Tuesday, July 18, 2006

The Missing Legends

For a nation with a relatively small population (at 20 million, Oz has about 16 million fewer people than California), Australia has certainly produced a large number of "legendary" bands.
There's Radio Birdman, the Lime Spiders, The Denvermen, The Loved Ones and Scientists for starters.
For my money, however, one band stands alone when it comes to creating indelible legends in the annals of Down Under rock.
The Missing Links.
The "new rock and roll group with the Rolling Stones sound" were nonetheless kicked off a support slot for the touring Stones in 1965 for being "long-haired animals," according to promoter Harry M. Miller. Legend has it Miller feared the Missing Links would upstage Mick and the lads.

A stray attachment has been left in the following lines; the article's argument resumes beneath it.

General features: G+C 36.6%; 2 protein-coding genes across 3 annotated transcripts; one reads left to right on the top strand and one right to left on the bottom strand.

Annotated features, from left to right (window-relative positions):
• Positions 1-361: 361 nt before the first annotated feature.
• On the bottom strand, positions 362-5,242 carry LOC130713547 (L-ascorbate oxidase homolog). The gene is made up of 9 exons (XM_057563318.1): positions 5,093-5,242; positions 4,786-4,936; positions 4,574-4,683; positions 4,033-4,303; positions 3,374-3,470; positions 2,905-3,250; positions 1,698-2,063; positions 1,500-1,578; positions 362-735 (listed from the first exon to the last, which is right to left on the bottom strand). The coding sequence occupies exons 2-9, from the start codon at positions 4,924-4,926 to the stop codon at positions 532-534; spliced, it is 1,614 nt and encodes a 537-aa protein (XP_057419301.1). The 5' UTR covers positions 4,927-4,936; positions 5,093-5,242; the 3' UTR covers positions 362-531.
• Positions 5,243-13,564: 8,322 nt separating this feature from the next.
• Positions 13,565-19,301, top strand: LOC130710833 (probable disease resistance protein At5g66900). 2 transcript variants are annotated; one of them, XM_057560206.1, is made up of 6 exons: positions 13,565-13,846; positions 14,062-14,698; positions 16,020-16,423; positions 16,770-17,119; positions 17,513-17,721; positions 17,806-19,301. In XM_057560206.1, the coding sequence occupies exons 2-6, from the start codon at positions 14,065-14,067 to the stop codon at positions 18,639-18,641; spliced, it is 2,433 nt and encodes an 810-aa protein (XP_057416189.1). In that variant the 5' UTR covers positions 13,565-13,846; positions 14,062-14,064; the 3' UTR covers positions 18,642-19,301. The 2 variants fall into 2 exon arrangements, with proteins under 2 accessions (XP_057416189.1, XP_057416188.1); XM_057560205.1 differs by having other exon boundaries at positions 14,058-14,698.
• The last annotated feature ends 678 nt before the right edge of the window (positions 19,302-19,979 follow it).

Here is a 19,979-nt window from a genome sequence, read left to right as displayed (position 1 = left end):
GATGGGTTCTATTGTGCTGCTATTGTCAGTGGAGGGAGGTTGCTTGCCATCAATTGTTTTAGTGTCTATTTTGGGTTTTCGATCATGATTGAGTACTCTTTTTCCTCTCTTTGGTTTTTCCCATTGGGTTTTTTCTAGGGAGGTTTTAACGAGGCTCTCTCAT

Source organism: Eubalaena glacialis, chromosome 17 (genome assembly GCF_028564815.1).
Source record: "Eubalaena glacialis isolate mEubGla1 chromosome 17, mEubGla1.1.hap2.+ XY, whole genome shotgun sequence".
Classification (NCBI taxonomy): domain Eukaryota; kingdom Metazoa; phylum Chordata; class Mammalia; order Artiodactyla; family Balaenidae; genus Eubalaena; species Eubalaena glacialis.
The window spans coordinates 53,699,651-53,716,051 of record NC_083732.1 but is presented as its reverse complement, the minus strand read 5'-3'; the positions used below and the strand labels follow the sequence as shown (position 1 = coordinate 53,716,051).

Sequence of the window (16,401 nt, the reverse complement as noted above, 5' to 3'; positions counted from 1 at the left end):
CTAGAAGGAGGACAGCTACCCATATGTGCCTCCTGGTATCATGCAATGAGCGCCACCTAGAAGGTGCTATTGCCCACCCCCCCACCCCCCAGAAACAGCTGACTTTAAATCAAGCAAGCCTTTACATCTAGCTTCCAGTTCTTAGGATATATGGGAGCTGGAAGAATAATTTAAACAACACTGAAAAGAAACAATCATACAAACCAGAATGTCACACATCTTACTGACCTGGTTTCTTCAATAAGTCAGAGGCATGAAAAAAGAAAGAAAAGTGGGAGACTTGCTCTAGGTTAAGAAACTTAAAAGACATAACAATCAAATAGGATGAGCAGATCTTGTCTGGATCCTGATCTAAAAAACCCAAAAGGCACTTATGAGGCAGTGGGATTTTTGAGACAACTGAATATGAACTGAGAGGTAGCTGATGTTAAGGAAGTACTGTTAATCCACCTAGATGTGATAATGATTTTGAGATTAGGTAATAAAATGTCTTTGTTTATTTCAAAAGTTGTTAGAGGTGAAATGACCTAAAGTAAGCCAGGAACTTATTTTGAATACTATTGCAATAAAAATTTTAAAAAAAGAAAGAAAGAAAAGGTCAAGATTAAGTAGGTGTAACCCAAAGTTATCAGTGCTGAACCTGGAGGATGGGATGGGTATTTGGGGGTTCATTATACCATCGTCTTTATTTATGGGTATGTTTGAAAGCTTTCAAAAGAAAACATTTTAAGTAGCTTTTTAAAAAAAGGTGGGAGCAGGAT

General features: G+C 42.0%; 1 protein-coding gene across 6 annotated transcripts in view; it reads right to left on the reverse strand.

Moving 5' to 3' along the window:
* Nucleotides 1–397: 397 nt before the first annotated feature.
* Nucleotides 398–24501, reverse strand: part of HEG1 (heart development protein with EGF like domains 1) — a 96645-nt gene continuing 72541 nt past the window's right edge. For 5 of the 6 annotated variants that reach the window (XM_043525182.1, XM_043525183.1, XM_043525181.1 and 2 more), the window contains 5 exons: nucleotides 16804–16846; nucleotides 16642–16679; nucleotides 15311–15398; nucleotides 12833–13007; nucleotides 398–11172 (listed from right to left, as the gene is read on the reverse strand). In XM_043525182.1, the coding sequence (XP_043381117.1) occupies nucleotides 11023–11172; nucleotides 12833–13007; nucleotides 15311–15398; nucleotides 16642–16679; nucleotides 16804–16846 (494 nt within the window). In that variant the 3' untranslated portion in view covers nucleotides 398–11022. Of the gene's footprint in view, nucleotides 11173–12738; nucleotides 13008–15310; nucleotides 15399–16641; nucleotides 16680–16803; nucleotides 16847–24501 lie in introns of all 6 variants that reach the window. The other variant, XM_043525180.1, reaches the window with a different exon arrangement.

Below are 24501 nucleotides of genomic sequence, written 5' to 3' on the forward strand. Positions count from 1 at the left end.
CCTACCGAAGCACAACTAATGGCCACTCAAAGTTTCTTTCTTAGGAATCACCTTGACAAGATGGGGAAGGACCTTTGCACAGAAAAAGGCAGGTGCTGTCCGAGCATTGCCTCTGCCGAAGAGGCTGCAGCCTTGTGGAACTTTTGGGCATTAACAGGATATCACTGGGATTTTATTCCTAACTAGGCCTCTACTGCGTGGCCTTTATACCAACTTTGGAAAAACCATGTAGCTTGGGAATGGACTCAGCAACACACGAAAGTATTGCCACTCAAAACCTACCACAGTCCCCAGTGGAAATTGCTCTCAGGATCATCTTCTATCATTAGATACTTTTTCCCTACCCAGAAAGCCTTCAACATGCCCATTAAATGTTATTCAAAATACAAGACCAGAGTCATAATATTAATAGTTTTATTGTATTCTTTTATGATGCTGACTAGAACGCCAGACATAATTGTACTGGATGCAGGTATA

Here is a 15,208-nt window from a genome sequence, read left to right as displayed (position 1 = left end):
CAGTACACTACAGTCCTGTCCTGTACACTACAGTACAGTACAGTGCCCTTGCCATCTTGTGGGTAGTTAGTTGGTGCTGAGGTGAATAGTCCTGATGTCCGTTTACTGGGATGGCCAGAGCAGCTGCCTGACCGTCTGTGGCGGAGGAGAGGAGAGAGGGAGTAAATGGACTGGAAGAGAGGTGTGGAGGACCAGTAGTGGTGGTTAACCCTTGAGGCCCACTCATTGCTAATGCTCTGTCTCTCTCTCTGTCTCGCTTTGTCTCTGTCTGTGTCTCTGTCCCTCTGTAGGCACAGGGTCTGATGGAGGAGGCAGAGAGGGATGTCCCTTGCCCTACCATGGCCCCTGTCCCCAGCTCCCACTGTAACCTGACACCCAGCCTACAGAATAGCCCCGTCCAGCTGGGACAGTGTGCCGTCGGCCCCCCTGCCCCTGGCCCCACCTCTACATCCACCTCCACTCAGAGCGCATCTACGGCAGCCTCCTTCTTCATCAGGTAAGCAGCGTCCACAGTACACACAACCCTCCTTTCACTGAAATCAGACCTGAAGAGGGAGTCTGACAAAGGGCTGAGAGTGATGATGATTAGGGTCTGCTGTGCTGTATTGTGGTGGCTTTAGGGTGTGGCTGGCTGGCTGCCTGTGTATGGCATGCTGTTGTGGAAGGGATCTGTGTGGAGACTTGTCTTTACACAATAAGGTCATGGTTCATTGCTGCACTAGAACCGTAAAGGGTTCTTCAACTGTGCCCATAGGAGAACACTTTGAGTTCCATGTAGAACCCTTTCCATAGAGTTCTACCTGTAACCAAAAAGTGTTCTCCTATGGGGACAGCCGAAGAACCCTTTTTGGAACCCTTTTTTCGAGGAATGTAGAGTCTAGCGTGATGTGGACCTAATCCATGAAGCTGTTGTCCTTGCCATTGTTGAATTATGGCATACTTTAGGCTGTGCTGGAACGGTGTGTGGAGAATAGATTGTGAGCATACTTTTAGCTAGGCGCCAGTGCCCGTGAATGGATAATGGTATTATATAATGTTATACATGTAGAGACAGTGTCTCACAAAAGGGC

They were baned from the TV pop show "Sing Sing Sing" for being "a particularly obnoxious gaggle of guitar thumpers."
It's not their persona, but the way this gaggle thumped their guitars that truly made them legends.
Their signature tune, "Wild About You," would not sound out of place on the Nuggets compilation of other 60s garage rock. They were among the first Aussie bands to employ feedback in their sound, and the result sounds menacing -- even 41 years later.
The fact that they burned brightly for about two years before fading into the ether of failed bands contributes to their legend, I think. Like many enduring legends, they died before they got old -- or stale.

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